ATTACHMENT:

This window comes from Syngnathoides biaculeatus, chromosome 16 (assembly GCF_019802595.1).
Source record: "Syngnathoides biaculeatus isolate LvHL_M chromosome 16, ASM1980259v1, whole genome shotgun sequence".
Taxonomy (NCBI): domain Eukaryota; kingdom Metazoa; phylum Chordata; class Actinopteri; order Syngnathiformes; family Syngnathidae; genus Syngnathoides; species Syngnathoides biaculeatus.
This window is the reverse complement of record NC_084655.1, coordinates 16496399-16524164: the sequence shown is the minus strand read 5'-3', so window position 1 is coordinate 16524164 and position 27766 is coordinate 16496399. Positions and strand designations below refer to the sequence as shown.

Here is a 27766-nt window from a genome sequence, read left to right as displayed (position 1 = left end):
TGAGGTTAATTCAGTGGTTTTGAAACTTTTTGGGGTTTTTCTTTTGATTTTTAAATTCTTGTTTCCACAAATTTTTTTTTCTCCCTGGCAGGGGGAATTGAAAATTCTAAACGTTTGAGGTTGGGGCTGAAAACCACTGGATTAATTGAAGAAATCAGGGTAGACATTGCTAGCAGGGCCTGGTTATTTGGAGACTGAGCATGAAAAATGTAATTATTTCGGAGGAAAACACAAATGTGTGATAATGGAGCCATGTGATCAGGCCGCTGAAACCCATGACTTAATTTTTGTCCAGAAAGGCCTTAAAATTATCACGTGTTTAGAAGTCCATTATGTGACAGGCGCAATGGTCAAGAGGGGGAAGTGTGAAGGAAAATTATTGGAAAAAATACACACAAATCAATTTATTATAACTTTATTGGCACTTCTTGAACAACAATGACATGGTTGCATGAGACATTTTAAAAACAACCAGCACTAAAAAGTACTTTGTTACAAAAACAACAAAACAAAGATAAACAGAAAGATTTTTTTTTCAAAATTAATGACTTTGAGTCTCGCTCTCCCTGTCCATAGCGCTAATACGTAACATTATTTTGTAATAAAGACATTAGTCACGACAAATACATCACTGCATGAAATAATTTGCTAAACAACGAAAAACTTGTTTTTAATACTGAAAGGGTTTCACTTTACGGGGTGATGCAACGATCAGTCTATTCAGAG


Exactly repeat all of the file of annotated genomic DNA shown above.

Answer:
This window comes from Syngnathoides biaculeatus, chromosome 16 (assembly GCF_019802595.1).
Source record: "Syngnathoides biaculeatus isolate LvHL_M chromosome 16, ASM1980259v1, whole genome shotgun sequence".
Taxonomy (NCBI): domain Eukaryota; kingdom Metazoa; phylum Chordata; class Actinopteri; order Syngnathiformes; family Syngnathidae; genus Syngnathoides; species Syngnathoides biaculeatus.
This window is the reverse complement of record NC_084655.1, coordinates 16496399-16524164: the sequence shown is the minus strand read 5'-3', so window position 1 is coordinate 16524164 and position 27766 is coordinate 16496399. Positions and strand designations below refer to the sequence as shown.

Here is a 27766-nt window from a genome sequence, read left to right as displayed (position 1 = left end):
TGAGGTTAATTCAGTGGTTTTGAAACTTTTTGGGGTTTTTCTTTTGATTTTTAAATTCTTGTTTCCACAAATTTTTTTTTCTCCCTGGCAGGGGGAATTGAAAATTCTAAACGTTTGAGGTTGGGGCTGAAAACCACTGGATTAATTGAAGAAATCAGGGTAGACATTGCTAGCAGGGCCTGGTTATTTGGAGACTGAGCATGAAAAATGTAATTATTTCGGAGGAAAACACAAATGTGTGATAATGGAGCCATGTGATCAGGCCGCTGAAACCCATGACTTAATTTTTGTCCAGAAAGGCCTTAAAATTATCACGTGTTTAGAAGTCCATTATGTGACAGGCGCAATGGTCAAGAGGGGGAAGTGTGAAGGAAAATTATTGGAAAAAATACACACAAATCAATTTATTATAACTTTATTGGCACTTCTTGAACAACAATGACATGGTTGCATGAGACATTTTAAAAACAACCAGCACTAAAAAGTACTTTGTTACAAAAACAACAAAACAAAGATAAACAGAAAGATTTTTTTTTCAAAATTAATGACTTTGAGTCTCGCTCTCCCTGTCCATAGCGCTAATACGTAACATTATTTTGTAATAAAGACATTAGTCACGACAAATACATCACTGCATGAAATAATTTGCTAAACAACGAAAAACTTGTTTTTAATACTGAAAGGGTTTCACTTTACGGGGTGATGCAACGATCAGTCTATTCAGAG